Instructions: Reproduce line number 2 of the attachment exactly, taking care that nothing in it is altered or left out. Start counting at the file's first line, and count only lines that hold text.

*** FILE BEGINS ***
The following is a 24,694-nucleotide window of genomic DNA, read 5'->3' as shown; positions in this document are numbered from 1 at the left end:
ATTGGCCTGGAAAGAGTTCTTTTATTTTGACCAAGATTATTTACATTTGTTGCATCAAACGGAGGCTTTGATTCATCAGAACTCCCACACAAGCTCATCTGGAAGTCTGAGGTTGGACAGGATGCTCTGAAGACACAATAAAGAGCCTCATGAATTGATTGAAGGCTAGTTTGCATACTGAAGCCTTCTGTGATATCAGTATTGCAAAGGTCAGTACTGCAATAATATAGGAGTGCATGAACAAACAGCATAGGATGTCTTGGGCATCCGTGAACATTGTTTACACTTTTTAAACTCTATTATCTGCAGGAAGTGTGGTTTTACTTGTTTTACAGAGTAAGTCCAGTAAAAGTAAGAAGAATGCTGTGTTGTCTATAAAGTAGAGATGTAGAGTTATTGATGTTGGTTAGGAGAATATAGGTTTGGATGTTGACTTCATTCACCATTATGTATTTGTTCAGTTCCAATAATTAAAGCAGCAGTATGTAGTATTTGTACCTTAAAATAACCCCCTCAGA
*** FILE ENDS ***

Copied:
ATTGGCCTGGAAAGAGTTCTTTTATTTTGACCAAGATTATTTACATTTGTTGCATCAAACGGAGGCTTTGATTCATCAGAACTCCCACACAAGCTCATCTGGAAGTCTGAGGTTGGACAGGATGCTCTGAAGACACAATAAAGAGCCTCATGAATTGATTGAAGGCTAGTTTGCATACTGAAGCCTTCTGTGATATCAGTATTGCAAAGGTCAGTACTGCAATAATATAGGAGTGCATGAACAAACAGCATAGGATGTCTTGGGCATCCGTGAACATTGTTTACACTTTTTAAACTCTATTATCTGCAGGAAGTGTGGTTTTACTTGTTTTACAGAGTAAGTCCAGTAAAAGTAAGAAGAATGCTGTGTTGTCTATAAAGTAGAGATGTAGAGTTATTGATGTTGGTTAGGAGAATATAGGTTTGGATGTTGACTTCATTCACCATTATGTATTTGTTCAGTTCCAATAATTAAAGCAGCAGTATGTAGTATTTGTACCTTAAAATAACCCCCTCAGA